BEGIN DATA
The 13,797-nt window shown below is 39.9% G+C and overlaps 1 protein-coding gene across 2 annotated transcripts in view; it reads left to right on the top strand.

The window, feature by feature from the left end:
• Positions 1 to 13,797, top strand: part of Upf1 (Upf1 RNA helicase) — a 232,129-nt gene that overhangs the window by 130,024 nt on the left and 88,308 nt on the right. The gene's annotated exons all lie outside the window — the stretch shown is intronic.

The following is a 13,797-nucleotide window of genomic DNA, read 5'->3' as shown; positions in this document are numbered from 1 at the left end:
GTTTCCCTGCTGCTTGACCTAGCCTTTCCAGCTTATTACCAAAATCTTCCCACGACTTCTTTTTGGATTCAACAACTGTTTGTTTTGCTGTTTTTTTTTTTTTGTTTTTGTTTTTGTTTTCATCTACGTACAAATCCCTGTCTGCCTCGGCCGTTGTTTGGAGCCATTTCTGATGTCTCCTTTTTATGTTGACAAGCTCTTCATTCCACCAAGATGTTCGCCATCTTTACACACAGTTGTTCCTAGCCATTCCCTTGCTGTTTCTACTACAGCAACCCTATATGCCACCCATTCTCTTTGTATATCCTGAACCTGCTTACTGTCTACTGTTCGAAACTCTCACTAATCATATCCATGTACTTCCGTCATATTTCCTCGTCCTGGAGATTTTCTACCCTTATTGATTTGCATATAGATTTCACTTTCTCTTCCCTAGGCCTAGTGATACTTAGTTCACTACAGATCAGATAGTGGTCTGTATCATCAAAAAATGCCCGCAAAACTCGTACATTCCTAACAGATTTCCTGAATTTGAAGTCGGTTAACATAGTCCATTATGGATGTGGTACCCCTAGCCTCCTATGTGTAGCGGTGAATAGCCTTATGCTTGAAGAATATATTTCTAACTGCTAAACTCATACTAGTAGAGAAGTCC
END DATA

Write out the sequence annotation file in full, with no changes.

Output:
The 13,797-nt window shown below is 39.9% G+C and overlaps 1 protein-coding gene across 2 annotated transcripts in view; it reads left to right on the top strand.

The window, feature by feature from the left end:
• Positions 1 to 13,797, top strand: part of Upf1 (Upf1 RNA helicase) — a 232,129-nt gene that overhangs the window by 130,024 nt on the left and 88,308 nt on the right. The gene's annotated exons all lie outside the window — the stretch shown is intronic.

The following is a 13,797-nucleotide window of genomic DNA, read 5'->3' as shown; positions in this document are numbered from 1 at the left end:
GTTTCCCTGCTGCTTGACCTAGCCTTTCCAGCTTATTACCAAAATCTTCCCACGACTTCTTTTTGGATTCAACAACTGTTTGTTTTGCTGTTTTTTTTTTTTTGTTTTTGTTTTTGTTTTCATCTACGTACAAATCCCTGTCTGCCTCGGCCGTTGTTTGGAGCCATTTCTGATGTCTCCTTTTTATGTTGACAAGCTCTTCATTCCACCAAGATGTTCGCCATCTTTACACACAGTTGTTCCTAGCCATTCCCTTGCTGTTTCTACTACAGCAACCCTATATGCCACCCATTCTCTTTGTATATCCTGAACCTGCTTACTGTCTACTGTTCGAAACTCTCACTAATCATATCCATGTACTTCCGTCATATTTCCTCGTCCTGGAGATTTTCTACCCTTATTGATTTGCATATAGATTTCACTTTCTCTTCCCTAGGCCTAGTGATACTTAGTTCACTACAGATCAGATAGTGGTCTGTATCATCAAAAAATGCCCGCAAAACTCGTACATTCCTAACAGATTTCCTGAATTTGAAGTCGGTTAACATAGTCCATTATGGATGTGGTACCCCTAGCCTCCTATGTGTAGCGGTGAATAGCCTTATGCTTGAAGAATATATTTCTAACTGCTAAACTCATACTAGTAGAGAAGTCC